It failed to provide accessible signage and failed to comply with the ADA standards for protruding objects. Now why do I highlight this? Because that should have never happened. You’d think the architect who helped them design this would have known enough about the ADA standards to know about all of these requirements and not create all of these violations that came to the attention of the Justice Department. That’s what we want to help you avoid. We don’t want you investigated by the Justice Department. Next slide, please.

The new standards for architecture came into effect on March 15, 2012. Here’s some information about it of where you can both find the standards and find some guidance about the standards. Next slide, please.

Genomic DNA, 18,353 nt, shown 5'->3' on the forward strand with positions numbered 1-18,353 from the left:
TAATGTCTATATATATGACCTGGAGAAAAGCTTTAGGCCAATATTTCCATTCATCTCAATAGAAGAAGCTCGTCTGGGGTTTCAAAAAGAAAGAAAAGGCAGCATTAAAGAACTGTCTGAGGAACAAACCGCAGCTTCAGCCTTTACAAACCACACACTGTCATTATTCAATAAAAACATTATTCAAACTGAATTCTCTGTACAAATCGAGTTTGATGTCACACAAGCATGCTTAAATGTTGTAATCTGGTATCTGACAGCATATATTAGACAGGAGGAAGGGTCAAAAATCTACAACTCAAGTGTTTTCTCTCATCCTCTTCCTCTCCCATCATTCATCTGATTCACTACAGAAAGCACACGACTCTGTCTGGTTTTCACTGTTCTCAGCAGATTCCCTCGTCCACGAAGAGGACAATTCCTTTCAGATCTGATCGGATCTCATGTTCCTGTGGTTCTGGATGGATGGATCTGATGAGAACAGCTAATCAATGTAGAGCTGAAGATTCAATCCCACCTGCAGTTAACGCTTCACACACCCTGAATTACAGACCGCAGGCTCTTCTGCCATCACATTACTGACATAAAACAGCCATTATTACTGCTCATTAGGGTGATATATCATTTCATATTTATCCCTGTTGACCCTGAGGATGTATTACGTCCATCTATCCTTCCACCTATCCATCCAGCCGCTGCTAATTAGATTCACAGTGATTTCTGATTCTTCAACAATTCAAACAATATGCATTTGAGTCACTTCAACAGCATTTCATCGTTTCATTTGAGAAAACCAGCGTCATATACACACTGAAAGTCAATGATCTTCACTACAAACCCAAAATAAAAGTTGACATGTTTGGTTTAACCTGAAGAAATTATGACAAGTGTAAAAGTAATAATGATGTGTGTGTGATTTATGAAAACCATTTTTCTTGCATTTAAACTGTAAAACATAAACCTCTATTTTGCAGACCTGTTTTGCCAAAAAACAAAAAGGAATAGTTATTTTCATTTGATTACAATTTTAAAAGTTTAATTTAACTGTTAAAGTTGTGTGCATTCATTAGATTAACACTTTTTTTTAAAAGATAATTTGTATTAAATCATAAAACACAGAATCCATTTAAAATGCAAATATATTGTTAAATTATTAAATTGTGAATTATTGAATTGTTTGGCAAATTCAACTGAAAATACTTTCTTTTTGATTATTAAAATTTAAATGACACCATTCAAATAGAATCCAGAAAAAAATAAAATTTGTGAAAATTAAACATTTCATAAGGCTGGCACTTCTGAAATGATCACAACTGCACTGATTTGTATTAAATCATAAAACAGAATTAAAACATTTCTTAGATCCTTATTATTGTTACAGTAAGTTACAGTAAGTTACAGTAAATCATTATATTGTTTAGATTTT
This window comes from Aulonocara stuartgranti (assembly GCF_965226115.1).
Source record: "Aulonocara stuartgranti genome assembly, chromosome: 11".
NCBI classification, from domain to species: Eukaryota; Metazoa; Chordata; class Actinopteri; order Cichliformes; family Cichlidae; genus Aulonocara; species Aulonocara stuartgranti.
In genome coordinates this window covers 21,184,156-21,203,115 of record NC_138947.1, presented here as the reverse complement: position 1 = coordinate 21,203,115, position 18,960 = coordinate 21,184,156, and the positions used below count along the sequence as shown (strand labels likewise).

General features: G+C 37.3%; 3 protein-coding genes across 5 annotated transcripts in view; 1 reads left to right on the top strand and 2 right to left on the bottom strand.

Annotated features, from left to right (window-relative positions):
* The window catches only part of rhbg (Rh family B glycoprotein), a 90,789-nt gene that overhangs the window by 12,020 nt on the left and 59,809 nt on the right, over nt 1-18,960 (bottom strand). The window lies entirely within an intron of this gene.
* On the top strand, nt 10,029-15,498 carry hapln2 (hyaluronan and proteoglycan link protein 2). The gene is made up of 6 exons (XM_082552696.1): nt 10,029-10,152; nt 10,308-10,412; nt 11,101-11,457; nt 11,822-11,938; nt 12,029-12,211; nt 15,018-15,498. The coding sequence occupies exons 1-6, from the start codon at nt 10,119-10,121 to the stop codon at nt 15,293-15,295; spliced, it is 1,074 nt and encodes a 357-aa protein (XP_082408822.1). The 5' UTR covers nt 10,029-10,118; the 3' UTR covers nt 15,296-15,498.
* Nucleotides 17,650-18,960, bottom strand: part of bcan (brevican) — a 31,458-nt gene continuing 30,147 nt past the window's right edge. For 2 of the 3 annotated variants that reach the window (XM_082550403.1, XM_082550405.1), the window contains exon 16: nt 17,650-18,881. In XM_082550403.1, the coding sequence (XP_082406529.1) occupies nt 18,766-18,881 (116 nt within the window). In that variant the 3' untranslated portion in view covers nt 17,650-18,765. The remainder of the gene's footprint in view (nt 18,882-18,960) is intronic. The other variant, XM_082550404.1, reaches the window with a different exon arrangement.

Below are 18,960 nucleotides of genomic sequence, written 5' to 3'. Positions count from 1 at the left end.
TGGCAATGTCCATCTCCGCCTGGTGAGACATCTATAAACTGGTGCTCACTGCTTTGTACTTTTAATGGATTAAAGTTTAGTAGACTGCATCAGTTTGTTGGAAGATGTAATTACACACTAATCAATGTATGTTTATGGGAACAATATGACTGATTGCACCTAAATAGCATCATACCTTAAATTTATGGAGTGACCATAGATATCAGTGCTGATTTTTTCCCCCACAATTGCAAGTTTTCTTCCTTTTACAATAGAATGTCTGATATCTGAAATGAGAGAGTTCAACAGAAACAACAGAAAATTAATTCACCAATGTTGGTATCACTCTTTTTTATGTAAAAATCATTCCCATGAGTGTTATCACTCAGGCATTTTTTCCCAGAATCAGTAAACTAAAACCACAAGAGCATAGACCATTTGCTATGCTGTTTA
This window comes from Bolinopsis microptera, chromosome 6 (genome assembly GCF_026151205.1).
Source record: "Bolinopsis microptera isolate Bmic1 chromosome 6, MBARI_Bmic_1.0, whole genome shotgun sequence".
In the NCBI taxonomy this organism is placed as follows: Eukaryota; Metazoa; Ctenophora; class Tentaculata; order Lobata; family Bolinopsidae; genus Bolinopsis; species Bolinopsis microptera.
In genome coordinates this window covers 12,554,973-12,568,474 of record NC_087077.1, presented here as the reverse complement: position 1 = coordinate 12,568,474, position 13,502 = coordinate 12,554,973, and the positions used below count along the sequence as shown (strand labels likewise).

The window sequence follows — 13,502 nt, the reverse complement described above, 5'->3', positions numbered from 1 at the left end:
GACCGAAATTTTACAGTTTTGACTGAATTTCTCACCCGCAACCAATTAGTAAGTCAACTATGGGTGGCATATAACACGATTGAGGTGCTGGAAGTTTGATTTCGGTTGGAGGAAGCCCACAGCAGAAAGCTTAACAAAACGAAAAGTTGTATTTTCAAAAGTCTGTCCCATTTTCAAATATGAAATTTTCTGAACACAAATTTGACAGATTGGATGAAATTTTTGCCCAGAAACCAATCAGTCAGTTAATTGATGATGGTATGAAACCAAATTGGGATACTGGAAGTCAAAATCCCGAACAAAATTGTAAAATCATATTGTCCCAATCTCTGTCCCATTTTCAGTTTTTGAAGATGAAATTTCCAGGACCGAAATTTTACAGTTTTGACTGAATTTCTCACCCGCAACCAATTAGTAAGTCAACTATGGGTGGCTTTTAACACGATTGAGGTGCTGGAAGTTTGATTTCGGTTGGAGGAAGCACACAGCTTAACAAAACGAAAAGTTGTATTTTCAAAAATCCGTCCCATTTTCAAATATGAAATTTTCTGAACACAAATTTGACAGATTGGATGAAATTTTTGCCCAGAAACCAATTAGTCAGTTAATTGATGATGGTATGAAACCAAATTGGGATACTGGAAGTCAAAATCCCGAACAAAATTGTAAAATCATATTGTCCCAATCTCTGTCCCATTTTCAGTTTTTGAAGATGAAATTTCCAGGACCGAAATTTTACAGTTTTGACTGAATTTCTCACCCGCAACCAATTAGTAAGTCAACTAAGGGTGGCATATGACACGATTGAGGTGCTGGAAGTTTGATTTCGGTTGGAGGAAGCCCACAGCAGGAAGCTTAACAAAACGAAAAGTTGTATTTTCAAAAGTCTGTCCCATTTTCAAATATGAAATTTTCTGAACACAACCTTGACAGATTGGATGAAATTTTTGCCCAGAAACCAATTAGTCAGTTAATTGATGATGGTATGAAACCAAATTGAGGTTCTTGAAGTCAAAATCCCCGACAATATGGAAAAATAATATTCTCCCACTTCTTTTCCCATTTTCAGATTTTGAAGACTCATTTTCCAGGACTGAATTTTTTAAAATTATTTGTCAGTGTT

I wanted to highlight for you something you may not have heard of, which is the Department of Justice’s certification program. The Justice Department in 1992 when the ADA took effect began the process of offering a certification program to the states. Because they recognized state building codes are the building blocks for making buildings accessible.

So they went through very, very carefully every state’s building code that was requested to be reviewed. And they made them change the building codes state by state to be in compliance with what the ADA standards required or have enhanced requirements for accessibility. And then they certified that those local codes were, in fact, certified by the Justice Department as being as good as or better than federal ADA standards.